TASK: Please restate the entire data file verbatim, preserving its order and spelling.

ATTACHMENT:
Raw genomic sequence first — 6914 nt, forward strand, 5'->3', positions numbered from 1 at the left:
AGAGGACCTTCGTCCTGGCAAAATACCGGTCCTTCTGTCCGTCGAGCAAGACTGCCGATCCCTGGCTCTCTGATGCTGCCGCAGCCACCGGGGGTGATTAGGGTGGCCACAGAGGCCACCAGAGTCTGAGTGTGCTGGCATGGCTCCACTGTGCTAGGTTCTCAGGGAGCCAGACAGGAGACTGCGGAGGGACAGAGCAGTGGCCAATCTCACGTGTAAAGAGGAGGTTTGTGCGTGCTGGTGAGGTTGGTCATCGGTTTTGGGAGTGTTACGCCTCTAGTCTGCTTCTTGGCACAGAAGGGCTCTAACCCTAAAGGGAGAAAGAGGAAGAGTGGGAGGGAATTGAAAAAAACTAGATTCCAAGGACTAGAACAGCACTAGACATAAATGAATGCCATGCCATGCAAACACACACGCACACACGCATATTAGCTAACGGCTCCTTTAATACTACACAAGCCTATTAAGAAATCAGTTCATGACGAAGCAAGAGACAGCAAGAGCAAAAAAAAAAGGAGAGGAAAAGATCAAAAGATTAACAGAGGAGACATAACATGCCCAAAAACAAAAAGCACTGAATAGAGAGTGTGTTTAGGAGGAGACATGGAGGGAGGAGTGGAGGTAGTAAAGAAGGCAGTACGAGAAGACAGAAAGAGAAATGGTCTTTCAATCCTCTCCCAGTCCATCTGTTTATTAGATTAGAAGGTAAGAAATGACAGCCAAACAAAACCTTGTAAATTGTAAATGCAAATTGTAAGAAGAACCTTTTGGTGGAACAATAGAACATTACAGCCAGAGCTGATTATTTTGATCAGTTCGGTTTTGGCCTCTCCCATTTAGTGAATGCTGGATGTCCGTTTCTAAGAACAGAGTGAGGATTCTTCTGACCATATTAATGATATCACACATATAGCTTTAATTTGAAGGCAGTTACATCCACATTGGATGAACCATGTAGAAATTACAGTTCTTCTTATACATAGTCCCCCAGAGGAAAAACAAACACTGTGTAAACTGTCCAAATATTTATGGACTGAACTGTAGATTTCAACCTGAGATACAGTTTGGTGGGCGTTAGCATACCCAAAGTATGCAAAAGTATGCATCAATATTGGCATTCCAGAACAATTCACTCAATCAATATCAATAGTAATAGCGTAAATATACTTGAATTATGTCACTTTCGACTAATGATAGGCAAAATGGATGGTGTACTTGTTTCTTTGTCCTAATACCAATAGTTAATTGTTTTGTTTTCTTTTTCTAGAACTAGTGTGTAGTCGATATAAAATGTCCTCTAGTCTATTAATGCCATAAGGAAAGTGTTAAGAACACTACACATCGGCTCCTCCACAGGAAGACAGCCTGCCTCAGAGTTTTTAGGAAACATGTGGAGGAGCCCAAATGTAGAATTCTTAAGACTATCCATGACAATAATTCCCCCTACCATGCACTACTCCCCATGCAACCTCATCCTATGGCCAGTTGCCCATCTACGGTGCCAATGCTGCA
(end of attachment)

Raw genomic sequence first — 6914 nt, forward strand, 5'->3', positions numbered from 1 at the left:
AGAGGACCTTCGTCCTGGCAAAATACCGGTCCTTCTGTCCGTCGAGCAAGACTGCCGATCCCTGGCTCTCTGATGCTGCCGCAGCCACCGGGGGTGATTAGGGTGGCCACAGAGGCCACCAGAGTCTGAGTGTGCTGGCATGGCTCCACTGTGCTAGGTTCTCAGGGAGCCAGACAGGAGACTGCGGAGGGACAGAGCAGTGGCCAATCTCACGTGTAAAGAGGAGGTTTGTGCGTGCTGGTGAGGTTGGTCATCGGTTTTGGGAGTGTTACGCCTCTAGTCTGCTTCTTGGCACAGAAGGGCTCTAACCCTAAAGGGAGAAAGAGGAAGAGTGGGAGGGAATTGAAAAAAACTAGATTCCAAGGACTAGAACAGCACTAGACATAAATGAATGCCATGCCATGCAAACACACACGCACACACGCATATTAGCTAACGGCTCCTTTAATACTACACAAGCCTATTAAGAAATCAGTTCATGACGAAGCAAGAGACAGCAAGAGCAAAAAAAAAAGGAGAGGAAAAGATCAAAAGATTAACAGAGGAGACATAACATGCCCAAAAACAAAAAGCACTGAATAGAGAGTGTGTTTAGGAGGAGACATGGAGGGAGGAGTGGAGGTAGTAAAGAAGGCAGTACGAGAAGACAGAAAGAGAAATGGTCTTTCAATCCTCTCCCAGTCCATCTGTTTATTAGATTAGAAGGTAAGAAATGACAGCCAAACAAAACCTTGTAAATTGTAAATGCAAATTGTAAGAAGAACCTTTTGGTGGAACAATAGAACATTACAGCCAGAGCTGATTATTTTGATCAGTTCGGTTTTGGCCTCTCCCATTTAGTGAATGCTGGATGTCCGTTTCTAAGAACAGAGTGAGGATTCTTCTGACCATATTAATGATATCACACATATAGCTTTAATTTGAAGGCAGTTACATCCACATTGGATGAACCATGTAGAAATTACAGTTCTTCTTATACATAGTCCCCCAGAGGAAAAACAAACACTGTGTAAACTGTCCAAATATTTATGGACTGAACTGTAGATTTCAACCTGAGATACAGTTTGGTGGGCGTTAGCATACCCAAAGTATGCAAAAGTATGCATCAATATTGGCATTCCAGAACAATTCACTCAATCAATATCAATAGTAATAGCGTAAATATACTTGAATTATGTCACTTTCGACTAATGATAGGCAAAATGGATGGTGTACTTGTTTCTTTGTCCTAATACCAATAGTTAATTGTTTTGTTTTCTTTTTCTAGAACTAGTGTGTAGTCGATATAAAATGTCCTCTAGTCTATTAATGCCATAAGGAAAGTGTTAAGAACACTACACATCGGCTCCTCCACAGGAAGACAGCCTGCCTCAGAGTTTTTAGGAAACATGTGGAGGAGCCCAAATGTAGAATTCTTAAGACTATCCATGACAATAATTCCCCCTACCATGCACTACTCCCCATGCAACCTCATCCTATGGCCAGTTGCCCATCTACGGTGCCAATGCTGCA